Beaux was particularly adept in her portrayals of women, and was noted for her full-length and 3/4 length portraits in the “Grand Manner”.

For more on my high opinion of Beaux as a painter, and why it deepened on seeing the extraordinary show of her work at the Pennsylvania Academy of the Fine Arts in 2008, I’ll refer you to my 2008 post on Cecilia Beaux.

In this post, I’m taking advantage of the occasion of her birthday to display more examples of her work and point out some of the newer sources of images that have appeared on the web since my previous post. Unfortunately, they are still less than I would hope for a painter of her stature, and too few of them are large enough to appreciate her breathtaking command of the brush.

The image above, bottom, is one of her self-portraits.

There are a few books on Beaux, mostly out of print but available used from online sources:
Cecilia Beaux: American Figure Painter (2007)
Cecilia Beaux: A Modern Painter in the Gilded Age (2005)
Cecilia Beaux and the Art of Portraiture (1995)

The Cecilia Beaux Forum, named after the artist, is “a committee of the Portrait Society of America dedicated to the promotion of women in the arts”.

Free Comic Book Day 2015

Free Comic Book Day 2015
Tomorrow, Saturday, May 2, is Free Comic Book Day 2015.

Participating comic book shops (which you can look up by zip code on this Store Locator), will be giving away a selection of special promotional comic books, designed to introduce new readers both to those individual titles and to the fun of reading comics in general.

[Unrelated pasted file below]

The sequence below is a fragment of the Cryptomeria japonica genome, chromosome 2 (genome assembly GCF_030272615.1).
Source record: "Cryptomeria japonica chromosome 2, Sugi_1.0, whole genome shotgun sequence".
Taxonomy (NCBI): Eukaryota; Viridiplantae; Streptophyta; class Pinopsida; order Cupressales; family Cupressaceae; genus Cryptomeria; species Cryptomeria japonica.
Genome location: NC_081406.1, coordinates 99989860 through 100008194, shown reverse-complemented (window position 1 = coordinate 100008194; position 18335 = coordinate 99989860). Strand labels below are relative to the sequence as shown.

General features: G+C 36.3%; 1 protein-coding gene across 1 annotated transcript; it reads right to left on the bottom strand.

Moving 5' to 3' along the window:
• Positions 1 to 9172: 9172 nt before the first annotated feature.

There are some cover images on the special Free Comic Book Day titles on the FCBD website, some of which are linked to brief PDF previews of the interior pages. (Not all titles will be available at all shops.)

I’ll be checking out the free comics at my personal favorite comic book (and other book) shop, Between Books, in Claymont, DE.

Comic book shop proprietors will be on their best behavior in a kind of “open house” atmosphere, and glad to make recommendations and introductions to other titles for those who may not be aware of the diversity in the current range of comic book titles and subjects — it’s not all superheroes anymore.

Many shops will be featuring guest artists or writers and having special sales in coordination with the event. Check the individual shops’ websites for details.

For more of my descriptions of the event, see some of my previous years’ posts on Free Comic Book Day.

Thursday, April 30, 2015

Ben Fenske

Ben Fenske
Originally from Minnesota, Ben Fenske now deivdes his time between Sag Harbor, NY and Florence, Italy. Fenske studied at the Russian Academy of Art, The Florence Academy of Art, the Studio of Joseph Paquet, Minnesota, and Bougie Studio, Minnesota.

Fenske paints still life, landscapes, interiors, portraits and figures with a fresh color palette, economical notation and painterly vigor — often with brushy scrubbing of color in areas that barely covers the support, at other times with a more refined and developed approach. In many cases, there is a appealing Van Gogh-like quality to his brusque, directional brush strokes.

Throughout his work is a keen sense of light and dark, often used to dramatic effect; even simple still life subjects take on a sense of visual drama. His seemingly casual paint application belies a nuanced approach to the use of texture — defining planes, revealing light and inviting you into his paintings with tactile presence.

In addition to his website, you can find an extensive selection of Fenske’s work, at times with larger reproductions, on the site of the Grenning Gallery.

There is a brief plein air process video on Vimeo.

[Via Marc Dalessio and Leo Mancini-Hresko]